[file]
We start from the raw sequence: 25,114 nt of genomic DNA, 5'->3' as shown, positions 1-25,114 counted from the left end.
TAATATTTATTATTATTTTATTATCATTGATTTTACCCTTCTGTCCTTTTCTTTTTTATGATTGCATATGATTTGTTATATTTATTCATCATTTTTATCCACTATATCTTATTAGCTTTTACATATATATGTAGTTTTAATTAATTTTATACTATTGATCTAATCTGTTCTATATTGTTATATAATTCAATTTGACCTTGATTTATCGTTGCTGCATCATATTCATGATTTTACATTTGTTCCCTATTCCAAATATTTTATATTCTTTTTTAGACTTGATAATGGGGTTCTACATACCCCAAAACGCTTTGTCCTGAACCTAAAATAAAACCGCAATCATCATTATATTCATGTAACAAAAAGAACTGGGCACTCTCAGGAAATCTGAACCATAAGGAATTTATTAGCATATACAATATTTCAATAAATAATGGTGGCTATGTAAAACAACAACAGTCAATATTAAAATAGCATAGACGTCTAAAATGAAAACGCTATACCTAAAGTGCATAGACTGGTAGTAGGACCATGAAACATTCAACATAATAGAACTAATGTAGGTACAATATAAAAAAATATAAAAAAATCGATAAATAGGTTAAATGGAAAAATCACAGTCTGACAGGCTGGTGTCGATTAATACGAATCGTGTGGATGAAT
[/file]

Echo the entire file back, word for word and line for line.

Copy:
We start from the raw sequence: 25,114 nt of genomic DNA, 5'->3' as shown, positions 1-25,114 counted from the left end.
TAATATTTATTATTATTTTATTATCATTGATTTTACCCTTCTGTCCTTTTCTTTTTTATGATTGCATATGATTTGTTATATTTATTCATCATTTTTATCCACTATATCTTATTAGCTTTTACATATATATGTAGTTTTAATTAATTTTATACTATTGATCTAATCTGTTCTATATTGTTATATAATTCAATTTGACCTTGATTTATCGTTGCTGCATCATATTCATGATTTTACATTTGTTCCCTATTCCAAATATTTTATATTCTTTTTTAGACTTGATAATGGGGTTCTACATACCCCAAAACGCTTTGTCCTGAACCTAAAATAAAACCGCAATCATCATTATATTCATGTAACAAAAAGAACTGGGCACTCTCAGGAAATCTGAACCATAAGGAATTTATTAGCATATACAATATTTCAATAAATAATGGTGGCTATGTAAAACAACAACAGTCAATATTAAAATAGCATAGACGTCTAAAATGAAAACGCTATACCTAAAGTGCATAGACTGGTAGTAGGACCATGAAACATTCAACATAATAGAACTAATGTAGGTACAATATAAAAAAATATAAAAAAATCGATAAATAGGTTAAATGGAAAAATCACAGTCTGACAGGCTGGTGTCGATTAATACGAATCGTGTGGATGAAT